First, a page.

When you create an application with Google App Engine,
the app is automatically served on the
appspot.com domain at
However, it's often desirable to serve your app at a custom domain that you own (
at specific subdomains of that domain (
or at any or all (
*.example.com) subdomains of that domain.
It's easy to do this with App Engine. First, of course, you must acquire a domain through a domain registrar. Once you have a domain, customizing your app to use your domain or subdomain involves three steps:
- Prove to Google that you control the domain.
- Configure Google servers to recognize the domain.
- Update the DNS records at your domain registrar to point to Google servers.
The entire process can typically be completed in a few minutes at your computer.
Note that the instructions on this page are for App Engine apps that use an ordinary HTTP connection and are not served through Google Apps. Here are some related procedures that require different instructions:
- To serve your App Engine app through Google Apps, read about App Engine in the Google Apps help center.
- To assign an additional domain to your Google Apps services, read about custom domains in the Google Apps help center.
- To add Secure Sockets Layer (SSL) encryption (i.e., an HTTPS address) to your App Engine app, you must use the SSL service provided with Google Apps. You'll find information and instructions at SSL for a Custom Domain.
Serving your app on a custom domain
If you do not already have a domain to use, purchase one online from a domain registrar. (Search "domain registrar" for some examples.) Then, click the button below to associate your application with that domain.
On the page that follows you'll need to
verify that you are the domain owner.
Then, select the domain you want to use to serve your App Engine app.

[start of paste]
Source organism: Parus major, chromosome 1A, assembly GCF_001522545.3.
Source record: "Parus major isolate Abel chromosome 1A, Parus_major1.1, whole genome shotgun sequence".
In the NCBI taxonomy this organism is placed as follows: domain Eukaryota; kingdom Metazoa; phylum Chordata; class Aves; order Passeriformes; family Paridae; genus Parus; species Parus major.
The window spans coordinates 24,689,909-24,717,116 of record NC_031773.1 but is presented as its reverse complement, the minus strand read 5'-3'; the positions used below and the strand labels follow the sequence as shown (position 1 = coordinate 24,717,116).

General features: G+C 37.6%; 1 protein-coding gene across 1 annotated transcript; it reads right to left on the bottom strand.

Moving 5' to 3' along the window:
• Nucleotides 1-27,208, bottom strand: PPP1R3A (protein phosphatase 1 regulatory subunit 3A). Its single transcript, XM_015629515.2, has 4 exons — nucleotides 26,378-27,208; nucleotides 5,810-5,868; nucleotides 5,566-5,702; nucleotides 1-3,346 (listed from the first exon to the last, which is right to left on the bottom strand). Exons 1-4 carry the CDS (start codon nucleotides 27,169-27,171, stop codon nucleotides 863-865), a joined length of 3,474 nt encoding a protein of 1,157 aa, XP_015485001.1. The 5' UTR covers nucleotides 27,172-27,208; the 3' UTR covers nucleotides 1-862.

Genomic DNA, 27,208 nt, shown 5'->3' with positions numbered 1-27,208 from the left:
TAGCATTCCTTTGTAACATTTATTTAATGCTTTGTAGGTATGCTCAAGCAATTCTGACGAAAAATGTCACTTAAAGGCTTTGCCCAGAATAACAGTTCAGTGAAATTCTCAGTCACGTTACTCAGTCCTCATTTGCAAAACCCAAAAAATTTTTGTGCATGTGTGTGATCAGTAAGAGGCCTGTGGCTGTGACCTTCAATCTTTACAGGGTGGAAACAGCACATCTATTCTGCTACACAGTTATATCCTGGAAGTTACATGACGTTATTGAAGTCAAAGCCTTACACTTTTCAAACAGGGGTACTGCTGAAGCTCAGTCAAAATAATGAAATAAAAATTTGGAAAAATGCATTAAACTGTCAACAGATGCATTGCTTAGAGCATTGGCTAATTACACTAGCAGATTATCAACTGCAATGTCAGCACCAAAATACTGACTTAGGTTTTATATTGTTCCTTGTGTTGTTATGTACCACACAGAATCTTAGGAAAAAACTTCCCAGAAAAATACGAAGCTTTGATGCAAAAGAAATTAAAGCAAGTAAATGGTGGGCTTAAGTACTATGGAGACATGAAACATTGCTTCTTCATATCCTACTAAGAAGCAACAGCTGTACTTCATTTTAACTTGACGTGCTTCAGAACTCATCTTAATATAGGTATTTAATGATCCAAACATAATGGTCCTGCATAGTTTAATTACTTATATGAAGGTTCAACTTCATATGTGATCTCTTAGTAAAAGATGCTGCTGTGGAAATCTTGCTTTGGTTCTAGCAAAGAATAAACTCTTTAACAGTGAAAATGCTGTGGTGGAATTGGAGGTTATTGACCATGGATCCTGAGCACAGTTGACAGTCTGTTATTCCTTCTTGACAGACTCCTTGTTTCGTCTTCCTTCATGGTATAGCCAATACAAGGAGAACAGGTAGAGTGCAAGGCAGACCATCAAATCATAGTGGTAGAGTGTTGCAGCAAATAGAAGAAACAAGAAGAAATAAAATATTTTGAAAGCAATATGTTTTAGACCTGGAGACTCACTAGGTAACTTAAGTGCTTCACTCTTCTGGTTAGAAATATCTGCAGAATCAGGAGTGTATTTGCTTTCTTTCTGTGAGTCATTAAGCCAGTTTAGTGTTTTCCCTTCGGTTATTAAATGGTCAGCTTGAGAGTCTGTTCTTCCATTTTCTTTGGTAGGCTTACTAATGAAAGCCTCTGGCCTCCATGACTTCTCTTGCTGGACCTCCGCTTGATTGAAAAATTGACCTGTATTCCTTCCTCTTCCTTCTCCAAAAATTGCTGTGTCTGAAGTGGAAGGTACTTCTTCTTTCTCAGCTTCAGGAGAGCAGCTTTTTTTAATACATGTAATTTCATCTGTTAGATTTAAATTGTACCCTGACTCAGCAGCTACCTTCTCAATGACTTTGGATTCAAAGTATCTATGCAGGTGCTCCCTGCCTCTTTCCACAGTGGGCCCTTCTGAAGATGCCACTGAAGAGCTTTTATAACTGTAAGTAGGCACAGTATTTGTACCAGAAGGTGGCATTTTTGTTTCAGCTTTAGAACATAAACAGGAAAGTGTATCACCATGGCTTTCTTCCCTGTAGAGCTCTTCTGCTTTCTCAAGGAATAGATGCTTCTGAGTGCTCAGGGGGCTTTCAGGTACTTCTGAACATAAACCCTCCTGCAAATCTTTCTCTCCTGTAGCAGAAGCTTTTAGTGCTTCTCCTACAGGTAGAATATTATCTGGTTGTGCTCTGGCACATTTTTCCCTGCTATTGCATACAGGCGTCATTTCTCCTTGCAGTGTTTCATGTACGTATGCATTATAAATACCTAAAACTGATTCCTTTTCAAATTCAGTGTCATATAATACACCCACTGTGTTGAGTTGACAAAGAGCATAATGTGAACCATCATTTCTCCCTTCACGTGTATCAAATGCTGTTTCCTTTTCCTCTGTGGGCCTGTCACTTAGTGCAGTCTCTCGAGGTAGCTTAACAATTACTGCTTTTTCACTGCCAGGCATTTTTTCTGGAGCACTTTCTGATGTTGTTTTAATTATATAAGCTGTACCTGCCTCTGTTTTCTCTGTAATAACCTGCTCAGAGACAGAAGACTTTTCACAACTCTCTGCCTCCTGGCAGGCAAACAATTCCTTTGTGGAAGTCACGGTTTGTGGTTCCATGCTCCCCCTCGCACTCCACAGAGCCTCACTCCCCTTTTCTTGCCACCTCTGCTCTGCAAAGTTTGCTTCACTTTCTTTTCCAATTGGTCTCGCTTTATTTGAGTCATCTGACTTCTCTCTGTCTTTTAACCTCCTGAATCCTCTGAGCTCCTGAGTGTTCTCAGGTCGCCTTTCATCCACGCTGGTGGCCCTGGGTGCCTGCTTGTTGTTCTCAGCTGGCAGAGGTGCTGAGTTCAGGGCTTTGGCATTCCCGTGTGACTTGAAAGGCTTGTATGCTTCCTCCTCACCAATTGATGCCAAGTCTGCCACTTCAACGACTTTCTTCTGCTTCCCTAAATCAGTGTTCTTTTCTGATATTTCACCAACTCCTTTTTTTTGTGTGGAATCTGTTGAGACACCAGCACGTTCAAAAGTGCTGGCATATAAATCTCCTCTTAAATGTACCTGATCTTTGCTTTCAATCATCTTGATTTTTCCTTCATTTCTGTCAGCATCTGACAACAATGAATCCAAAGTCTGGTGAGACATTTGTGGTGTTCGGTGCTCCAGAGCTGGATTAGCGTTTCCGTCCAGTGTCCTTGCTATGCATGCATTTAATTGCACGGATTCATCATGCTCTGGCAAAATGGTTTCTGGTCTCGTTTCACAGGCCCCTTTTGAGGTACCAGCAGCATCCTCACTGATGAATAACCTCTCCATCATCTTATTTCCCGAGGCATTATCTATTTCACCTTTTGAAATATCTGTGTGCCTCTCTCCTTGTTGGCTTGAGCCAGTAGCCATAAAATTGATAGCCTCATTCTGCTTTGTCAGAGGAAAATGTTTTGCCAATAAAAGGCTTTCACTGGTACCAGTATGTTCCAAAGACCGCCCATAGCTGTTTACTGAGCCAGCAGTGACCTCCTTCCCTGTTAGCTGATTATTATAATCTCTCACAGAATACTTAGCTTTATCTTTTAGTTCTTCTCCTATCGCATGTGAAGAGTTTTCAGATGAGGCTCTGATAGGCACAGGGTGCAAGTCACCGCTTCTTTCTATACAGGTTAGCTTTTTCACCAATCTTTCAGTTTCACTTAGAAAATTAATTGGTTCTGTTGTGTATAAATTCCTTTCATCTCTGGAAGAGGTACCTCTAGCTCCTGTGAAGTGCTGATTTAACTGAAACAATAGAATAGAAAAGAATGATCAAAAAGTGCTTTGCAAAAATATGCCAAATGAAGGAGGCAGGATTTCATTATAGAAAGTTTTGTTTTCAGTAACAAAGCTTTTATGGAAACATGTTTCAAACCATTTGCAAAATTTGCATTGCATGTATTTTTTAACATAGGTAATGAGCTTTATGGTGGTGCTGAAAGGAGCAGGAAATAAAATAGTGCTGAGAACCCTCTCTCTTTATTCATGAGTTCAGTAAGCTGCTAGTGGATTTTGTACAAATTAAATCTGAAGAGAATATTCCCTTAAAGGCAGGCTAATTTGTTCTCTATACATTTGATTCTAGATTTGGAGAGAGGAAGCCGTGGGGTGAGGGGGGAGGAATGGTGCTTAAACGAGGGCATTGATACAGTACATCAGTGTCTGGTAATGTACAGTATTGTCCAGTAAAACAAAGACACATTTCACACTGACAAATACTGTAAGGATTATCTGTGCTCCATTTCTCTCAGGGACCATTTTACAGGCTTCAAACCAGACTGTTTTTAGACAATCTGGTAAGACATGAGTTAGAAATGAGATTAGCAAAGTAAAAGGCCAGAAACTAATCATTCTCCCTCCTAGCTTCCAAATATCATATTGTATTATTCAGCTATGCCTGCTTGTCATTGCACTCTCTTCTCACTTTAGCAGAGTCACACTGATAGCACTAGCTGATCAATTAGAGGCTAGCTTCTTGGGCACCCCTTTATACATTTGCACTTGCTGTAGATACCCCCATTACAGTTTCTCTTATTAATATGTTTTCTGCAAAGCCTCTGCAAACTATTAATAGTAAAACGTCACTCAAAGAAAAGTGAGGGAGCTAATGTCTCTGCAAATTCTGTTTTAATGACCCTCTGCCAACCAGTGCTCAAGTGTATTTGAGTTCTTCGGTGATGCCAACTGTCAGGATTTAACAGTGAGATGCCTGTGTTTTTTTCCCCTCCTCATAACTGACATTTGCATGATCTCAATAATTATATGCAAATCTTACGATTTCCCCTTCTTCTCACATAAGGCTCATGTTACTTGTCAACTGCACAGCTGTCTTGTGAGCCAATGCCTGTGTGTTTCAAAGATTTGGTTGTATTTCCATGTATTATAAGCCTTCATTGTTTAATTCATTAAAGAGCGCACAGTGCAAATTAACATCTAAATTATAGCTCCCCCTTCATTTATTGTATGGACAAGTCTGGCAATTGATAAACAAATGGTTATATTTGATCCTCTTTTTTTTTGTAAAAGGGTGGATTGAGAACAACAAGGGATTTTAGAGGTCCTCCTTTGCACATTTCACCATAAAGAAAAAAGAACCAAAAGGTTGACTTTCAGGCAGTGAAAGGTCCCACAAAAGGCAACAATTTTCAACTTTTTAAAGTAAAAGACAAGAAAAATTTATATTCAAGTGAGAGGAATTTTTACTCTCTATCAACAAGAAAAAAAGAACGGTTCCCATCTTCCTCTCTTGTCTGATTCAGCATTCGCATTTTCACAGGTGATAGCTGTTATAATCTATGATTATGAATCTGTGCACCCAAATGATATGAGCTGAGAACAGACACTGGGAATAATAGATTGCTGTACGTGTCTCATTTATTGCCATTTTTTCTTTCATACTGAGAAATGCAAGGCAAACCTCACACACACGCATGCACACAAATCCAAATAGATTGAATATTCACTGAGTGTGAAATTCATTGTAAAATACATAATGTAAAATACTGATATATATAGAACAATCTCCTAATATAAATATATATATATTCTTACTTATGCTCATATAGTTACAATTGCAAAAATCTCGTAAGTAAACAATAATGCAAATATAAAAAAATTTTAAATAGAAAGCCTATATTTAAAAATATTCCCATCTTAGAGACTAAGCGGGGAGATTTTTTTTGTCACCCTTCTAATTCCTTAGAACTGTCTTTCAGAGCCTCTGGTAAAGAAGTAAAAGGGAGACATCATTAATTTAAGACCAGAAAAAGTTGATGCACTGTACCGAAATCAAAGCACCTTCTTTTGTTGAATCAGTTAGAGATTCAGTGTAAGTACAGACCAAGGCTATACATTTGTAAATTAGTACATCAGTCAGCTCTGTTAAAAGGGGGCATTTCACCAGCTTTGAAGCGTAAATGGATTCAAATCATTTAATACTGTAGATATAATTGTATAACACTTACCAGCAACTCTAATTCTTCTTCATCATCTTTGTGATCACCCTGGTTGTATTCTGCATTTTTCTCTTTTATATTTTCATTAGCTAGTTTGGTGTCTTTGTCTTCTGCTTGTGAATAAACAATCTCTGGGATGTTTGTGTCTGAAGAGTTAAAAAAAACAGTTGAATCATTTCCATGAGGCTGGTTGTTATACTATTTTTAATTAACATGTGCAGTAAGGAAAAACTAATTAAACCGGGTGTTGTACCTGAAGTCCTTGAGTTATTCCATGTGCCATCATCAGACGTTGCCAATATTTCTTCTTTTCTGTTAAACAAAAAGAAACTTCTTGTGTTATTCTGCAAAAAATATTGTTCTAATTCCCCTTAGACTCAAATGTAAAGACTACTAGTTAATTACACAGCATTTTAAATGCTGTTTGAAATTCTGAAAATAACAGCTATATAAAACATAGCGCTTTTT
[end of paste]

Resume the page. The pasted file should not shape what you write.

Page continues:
Finally, add the provided
CNAME records that are listed in
the Developers Console at your registrar.
Updates to domain records take time to propagate out across the
Internet, and reach different users at different times. The process can take up
to two days, but for most users it is much quicker than that. If you wish to
confirm that the registrar implemented the changes, you can use DNS tools such
If you set up a wildcard subdomain mapping for your custom domain, then your application serves requests for any subdomain that matches.
If the user browses a domain that matches an application version name or module name, the application serves that version.
If the user browses a domain that matches a module name, the application serves that module.
For example, suppose you set up a wildcard subdomain
Your application has two versions, the default version and one named
beta, and a module named
be with just one module instance running.
whatever.wild.example.comserves your application.
betaversion of your application.
alpha.beta.wild.example.comalso serves the
betaversion of your application.
0.be.wild.example.comserves the zeroth instance of the
something.0.be.wild.example.comalso serves the zeroth instance of the
1.be.wild.example.comserves an error message, but if the
bemodule was provisioned with more than one instance, then this would serve the first (after zeroth) instance.
You can use wildcards to map subdomains at any level, starting at third-level subdomains. For example, if your domain is
example.com and you enter text in the web address field:
* maps all subdomains of
example.com to your app.
*.private maps all subdomains of
private.example.com to your app.
*.nichol.sharks.nhl maps all subdomains of
nichol.sharks.nhl.example.com to your app.
*.excogitate.system maps all subdomains of
excogitate.system.example.com to your app.
If you use Google Apps with other subdomains on your domain, such as
Note that some DNS providers might not work with wildcard subdomain mapping. In particular, a DNS provider must permit wildcards in CNAME host entries.